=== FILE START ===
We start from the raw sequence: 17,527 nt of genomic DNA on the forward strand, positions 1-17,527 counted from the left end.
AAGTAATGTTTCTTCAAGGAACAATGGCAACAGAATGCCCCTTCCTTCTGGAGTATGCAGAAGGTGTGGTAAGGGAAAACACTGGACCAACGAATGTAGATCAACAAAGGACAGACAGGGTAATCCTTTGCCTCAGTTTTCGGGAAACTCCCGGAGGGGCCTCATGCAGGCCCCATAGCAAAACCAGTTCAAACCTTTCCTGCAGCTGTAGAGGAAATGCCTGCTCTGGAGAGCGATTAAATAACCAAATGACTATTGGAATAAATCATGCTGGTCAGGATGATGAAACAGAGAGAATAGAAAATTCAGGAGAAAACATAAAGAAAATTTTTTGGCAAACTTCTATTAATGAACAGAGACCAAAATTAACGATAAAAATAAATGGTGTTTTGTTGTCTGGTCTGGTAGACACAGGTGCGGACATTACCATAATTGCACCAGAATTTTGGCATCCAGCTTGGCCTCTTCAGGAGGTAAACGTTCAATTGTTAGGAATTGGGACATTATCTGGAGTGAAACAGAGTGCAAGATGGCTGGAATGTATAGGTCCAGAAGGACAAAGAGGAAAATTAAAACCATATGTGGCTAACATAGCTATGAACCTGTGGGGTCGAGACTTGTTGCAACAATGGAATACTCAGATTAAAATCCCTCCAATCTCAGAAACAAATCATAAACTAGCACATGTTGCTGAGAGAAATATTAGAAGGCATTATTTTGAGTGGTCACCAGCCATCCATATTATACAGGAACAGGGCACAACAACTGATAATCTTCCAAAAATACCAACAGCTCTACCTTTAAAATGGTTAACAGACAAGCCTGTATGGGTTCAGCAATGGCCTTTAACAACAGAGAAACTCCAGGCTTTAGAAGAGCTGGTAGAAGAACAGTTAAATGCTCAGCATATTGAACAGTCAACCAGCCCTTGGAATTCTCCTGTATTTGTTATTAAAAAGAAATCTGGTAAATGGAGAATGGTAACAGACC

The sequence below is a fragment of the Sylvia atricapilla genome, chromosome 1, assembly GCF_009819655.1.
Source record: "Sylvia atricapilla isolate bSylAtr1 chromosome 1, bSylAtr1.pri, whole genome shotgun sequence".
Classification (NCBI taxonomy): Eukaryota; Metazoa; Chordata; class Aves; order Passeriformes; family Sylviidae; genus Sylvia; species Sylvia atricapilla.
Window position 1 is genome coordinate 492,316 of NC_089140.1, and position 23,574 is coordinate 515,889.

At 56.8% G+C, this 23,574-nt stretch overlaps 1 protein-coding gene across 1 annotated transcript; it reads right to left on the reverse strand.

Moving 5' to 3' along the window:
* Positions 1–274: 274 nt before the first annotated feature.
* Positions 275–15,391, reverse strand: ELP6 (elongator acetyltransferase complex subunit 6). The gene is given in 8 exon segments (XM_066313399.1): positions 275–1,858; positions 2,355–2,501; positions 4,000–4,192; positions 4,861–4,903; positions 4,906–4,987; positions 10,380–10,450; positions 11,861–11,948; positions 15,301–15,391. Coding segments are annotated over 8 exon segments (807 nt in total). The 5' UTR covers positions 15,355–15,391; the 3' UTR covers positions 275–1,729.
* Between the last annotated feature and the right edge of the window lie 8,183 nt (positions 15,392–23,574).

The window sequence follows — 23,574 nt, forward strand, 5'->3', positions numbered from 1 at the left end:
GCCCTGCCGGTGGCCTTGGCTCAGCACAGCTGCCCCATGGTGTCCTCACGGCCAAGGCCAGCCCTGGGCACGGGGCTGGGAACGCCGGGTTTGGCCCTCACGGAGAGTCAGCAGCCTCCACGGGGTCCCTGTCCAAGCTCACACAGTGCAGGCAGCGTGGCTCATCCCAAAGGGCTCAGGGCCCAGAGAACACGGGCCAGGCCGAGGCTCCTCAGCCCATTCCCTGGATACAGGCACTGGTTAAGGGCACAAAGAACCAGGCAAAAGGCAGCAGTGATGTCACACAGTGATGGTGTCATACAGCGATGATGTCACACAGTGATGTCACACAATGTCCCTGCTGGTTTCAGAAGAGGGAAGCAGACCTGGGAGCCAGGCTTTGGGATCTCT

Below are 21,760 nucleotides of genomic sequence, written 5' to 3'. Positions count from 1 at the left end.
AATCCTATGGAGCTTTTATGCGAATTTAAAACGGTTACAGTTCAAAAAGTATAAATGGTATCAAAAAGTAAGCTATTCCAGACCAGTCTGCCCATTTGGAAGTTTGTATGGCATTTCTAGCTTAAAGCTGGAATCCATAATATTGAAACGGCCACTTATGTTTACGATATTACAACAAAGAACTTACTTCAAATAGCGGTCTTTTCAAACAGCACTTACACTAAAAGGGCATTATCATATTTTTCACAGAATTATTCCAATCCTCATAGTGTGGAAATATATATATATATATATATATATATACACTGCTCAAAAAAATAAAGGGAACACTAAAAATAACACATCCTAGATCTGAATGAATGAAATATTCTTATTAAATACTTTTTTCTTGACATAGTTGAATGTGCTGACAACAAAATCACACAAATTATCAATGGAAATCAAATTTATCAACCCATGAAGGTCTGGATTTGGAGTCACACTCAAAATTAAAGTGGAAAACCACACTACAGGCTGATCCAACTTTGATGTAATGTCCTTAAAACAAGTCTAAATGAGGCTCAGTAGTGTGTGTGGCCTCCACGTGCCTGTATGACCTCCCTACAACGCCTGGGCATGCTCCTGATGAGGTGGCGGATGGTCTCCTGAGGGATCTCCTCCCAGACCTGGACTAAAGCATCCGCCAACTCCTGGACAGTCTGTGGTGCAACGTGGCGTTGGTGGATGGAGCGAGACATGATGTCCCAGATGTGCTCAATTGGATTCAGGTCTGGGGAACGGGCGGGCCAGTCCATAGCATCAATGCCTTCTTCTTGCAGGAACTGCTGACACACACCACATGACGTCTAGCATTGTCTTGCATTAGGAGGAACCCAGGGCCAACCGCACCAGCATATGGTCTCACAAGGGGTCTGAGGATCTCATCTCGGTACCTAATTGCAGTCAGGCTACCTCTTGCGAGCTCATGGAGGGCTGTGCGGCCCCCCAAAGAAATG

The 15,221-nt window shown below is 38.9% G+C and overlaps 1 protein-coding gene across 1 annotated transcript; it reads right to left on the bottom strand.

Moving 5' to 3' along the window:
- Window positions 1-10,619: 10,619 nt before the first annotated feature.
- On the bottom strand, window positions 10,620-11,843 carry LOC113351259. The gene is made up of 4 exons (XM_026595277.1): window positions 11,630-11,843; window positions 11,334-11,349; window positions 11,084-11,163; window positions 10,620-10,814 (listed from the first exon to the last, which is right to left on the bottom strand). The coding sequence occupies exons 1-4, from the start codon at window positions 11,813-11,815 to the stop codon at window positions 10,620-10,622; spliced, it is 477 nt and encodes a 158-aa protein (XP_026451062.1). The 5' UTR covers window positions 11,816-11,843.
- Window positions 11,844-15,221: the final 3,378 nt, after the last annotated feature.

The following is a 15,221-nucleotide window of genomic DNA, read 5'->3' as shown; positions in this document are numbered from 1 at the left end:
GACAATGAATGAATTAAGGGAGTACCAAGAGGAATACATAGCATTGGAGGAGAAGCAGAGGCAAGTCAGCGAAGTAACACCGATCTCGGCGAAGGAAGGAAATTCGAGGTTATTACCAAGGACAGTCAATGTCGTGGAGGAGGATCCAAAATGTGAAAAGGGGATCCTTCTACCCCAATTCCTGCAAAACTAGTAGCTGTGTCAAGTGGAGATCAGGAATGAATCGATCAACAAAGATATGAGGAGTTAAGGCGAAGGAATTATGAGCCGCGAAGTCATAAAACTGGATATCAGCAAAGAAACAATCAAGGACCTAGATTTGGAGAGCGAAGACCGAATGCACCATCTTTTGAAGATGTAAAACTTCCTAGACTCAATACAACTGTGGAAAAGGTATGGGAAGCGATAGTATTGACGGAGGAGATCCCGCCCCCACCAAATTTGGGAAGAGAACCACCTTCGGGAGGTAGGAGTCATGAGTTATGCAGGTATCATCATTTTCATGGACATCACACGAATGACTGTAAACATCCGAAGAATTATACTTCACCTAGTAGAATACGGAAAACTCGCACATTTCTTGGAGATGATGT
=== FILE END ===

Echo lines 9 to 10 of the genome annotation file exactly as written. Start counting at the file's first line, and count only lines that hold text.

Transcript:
* Positions 1–274: 274 nt before the first annotated feature.
* Positions 275–15,391, reverse strand: ELP6 (elongator acetyltransferase complex subunit 6). The gene is given in 8 exon segments (XM_066313399.1): positions 275–1,858; positions 2,355–2,501; positions 4,000–4,192; positions 4,861–4,903; positions 4,906–4,987; positions 10,380–10,450; positions 11,861–11,948; positions 15,301–15,391. Coding segments are annotated over 8 exon segments (807 nt in total). The 5' UTR covers positions 15,355–15,391; the 3' UTR covers positions 275–1,729.